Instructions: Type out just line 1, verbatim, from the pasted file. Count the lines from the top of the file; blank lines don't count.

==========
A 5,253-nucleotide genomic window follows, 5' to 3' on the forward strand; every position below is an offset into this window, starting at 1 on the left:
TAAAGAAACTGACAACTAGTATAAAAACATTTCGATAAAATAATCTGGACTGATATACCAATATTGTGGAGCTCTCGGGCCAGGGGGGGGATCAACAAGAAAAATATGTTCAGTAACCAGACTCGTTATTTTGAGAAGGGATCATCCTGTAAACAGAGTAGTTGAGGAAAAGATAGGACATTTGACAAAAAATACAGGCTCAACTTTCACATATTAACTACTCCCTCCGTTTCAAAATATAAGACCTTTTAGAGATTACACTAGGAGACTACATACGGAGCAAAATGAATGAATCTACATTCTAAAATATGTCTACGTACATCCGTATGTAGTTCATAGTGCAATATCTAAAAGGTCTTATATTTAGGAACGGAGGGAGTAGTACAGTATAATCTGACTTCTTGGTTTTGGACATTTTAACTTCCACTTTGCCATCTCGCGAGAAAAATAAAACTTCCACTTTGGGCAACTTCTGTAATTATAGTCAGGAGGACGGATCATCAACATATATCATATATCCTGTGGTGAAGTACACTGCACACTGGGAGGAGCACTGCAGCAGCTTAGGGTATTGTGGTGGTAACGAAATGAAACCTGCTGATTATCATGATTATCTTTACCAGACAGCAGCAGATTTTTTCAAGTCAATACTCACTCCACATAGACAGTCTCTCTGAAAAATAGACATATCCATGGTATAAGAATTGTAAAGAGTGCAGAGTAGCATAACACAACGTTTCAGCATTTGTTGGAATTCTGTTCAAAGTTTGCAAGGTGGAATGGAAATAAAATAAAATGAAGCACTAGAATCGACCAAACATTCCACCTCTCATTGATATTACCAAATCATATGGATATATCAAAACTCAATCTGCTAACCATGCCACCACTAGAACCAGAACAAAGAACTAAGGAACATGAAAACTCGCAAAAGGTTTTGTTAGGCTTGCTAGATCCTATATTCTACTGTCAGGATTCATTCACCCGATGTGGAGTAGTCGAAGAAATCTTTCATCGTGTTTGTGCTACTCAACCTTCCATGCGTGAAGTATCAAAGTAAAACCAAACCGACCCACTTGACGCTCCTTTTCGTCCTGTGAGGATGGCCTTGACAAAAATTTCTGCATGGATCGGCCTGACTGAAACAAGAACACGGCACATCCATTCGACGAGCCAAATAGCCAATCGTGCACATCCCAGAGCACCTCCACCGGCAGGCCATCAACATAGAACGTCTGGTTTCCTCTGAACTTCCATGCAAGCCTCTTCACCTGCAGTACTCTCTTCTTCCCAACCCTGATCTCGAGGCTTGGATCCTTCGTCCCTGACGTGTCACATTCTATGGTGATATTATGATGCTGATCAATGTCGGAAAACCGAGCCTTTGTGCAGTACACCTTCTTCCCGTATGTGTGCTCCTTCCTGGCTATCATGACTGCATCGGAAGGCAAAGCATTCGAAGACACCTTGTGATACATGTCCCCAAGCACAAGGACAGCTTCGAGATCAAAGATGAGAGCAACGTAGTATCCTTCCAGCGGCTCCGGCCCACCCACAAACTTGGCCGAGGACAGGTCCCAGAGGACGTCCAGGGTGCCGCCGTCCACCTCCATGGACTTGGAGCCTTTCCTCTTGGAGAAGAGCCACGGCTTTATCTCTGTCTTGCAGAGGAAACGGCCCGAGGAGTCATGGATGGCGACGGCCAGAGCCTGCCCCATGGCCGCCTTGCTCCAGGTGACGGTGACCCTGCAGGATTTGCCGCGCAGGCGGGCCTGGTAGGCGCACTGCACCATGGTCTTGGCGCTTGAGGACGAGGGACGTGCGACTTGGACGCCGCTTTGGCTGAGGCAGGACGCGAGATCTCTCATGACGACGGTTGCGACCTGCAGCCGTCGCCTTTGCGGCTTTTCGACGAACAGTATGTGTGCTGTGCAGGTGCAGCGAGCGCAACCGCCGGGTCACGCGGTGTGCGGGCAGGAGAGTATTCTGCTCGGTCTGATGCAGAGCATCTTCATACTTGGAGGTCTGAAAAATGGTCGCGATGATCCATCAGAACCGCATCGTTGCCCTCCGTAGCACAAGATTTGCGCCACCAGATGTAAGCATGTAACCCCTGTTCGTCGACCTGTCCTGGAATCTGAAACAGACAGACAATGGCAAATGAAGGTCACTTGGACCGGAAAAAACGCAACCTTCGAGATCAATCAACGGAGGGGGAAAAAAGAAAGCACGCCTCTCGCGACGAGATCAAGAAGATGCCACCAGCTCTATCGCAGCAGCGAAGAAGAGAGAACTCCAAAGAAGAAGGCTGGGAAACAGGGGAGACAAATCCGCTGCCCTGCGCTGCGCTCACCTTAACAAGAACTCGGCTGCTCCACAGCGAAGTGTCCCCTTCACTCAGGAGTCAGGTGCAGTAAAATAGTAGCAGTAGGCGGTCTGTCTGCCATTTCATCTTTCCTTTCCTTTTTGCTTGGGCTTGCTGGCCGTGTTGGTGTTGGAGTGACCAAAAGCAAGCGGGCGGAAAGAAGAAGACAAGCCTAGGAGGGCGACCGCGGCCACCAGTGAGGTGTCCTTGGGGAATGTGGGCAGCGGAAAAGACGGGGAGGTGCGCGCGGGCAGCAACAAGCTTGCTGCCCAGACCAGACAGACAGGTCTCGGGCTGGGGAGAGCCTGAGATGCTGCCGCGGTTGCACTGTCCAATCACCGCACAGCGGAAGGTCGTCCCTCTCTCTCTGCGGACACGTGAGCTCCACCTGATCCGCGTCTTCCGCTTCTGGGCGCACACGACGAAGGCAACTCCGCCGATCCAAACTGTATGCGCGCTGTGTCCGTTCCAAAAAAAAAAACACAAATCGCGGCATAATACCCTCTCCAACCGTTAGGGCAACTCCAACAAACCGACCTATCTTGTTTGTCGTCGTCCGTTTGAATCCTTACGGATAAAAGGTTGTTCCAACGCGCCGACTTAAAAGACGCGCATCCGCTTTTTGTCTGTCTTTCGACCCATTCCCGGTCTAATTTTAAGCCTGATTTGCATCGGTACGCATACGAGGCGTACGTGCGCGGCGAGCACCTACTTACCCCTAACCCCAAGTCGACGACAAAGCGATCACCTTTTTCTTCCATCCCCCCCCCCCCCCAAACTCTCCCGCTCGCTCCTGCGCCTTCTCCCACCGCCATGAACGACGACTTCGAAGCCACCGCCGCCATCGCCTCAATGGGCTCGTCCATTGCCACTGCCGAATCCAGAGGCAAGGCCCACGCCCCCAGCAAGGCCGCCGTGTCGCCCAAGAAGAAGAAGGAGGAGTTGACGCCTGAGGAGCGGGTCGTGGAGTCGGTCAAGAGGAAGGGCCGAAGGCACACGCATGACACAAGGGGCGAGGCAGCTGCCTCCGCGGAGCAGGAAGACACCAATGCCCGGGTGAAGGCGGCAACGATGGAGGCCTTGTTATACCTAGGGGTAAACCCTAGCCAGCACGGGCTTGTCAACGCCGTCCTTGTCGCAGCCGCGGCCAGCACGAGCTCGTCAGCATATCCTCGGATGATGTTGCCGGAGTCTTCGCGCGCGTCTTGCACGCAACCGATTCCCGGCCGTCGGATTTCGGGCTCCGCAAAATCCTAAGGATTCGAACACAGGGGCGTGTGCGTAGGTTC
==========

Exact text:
A 5,253-nucleotide genomic window follows, 5' to 3' on the forward strand; every position below is an offset into this window, starting at 1 on the left: